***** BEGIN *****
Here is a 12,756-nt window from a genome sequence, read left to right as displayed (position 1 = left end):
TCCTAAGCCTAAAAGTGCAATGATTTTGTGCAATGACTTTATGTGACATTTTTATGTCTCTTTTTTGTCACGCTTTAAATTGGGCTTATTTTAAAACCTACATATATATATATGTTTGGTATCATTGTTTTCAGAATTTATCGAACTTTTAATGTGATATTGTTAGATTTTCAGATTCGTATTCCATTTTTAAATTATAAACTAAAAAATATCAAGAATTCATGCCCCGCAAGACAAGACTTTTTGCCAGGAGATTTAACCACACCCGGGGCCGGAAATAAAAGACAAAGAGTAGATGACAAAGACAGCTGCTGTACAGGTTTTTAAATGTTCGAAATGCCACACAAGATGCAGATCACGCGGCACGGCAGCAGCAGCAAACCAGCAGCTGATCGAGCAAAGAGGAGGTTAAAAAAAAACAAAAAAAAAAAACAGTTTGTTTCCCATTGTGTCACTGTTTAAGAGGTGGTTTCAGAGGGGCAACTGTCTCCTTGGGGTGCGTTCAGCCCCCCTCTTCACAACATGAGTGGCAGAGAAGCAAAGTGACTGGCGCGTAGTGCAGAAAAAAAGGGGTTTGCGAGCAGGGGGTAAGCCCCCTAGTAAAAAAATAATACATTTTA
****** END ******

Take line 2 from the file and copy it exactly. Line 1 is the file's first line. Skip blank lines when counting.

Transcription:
TCCTAAGCCTAAAAGTGCAATGATTTTGTGCAATGACTTTATGTGACATTTTTATGTCTCTTTTTTGTCACGCTTTAAATTGGGCTTATTTTAAAACCTACATATATATATATGTTTGGTATCATTGTTTTCAGAATTTATCGAACTTTTAATGTGATATTGTTAGATTTTCAGATTCGTATTCCATTTTTAAATTATAAACTAAAAAATATCAAGAATTCATGCCCCGCAAGACAAGACTTTTTGCCAGGAGATTTAACCACACCCGGGGCCGGAAATAAAAGACAAAGAGTAGATGACAAAGACAGCTGCTGTACAGGTTTTTAAATGTTCGAAATGCCACACAAGATGCAGATCACGCGGCACGGCAGCAGCAGCAAACCAGCAGCTGATCGAGCAAAGAGGAGGTTAAAAAAAAACAAAAAAAAAAAACAGTTTGTTTCCCATTGTGTCACTGTTTAAGAGGTGGTTTCAGAGGGGCAACTGTCTCCTTGGGGTGCGTTCAGCCCCCCTCTTCACAACATGAGTGGCAGAGAAGCAAAGTGACTGGCGCGTAGTGCAGAAAAAAAGGGGTTTGCGAGCAGGGGGTAAGCCCCCTAGTAAAAAAATAATACATTTTA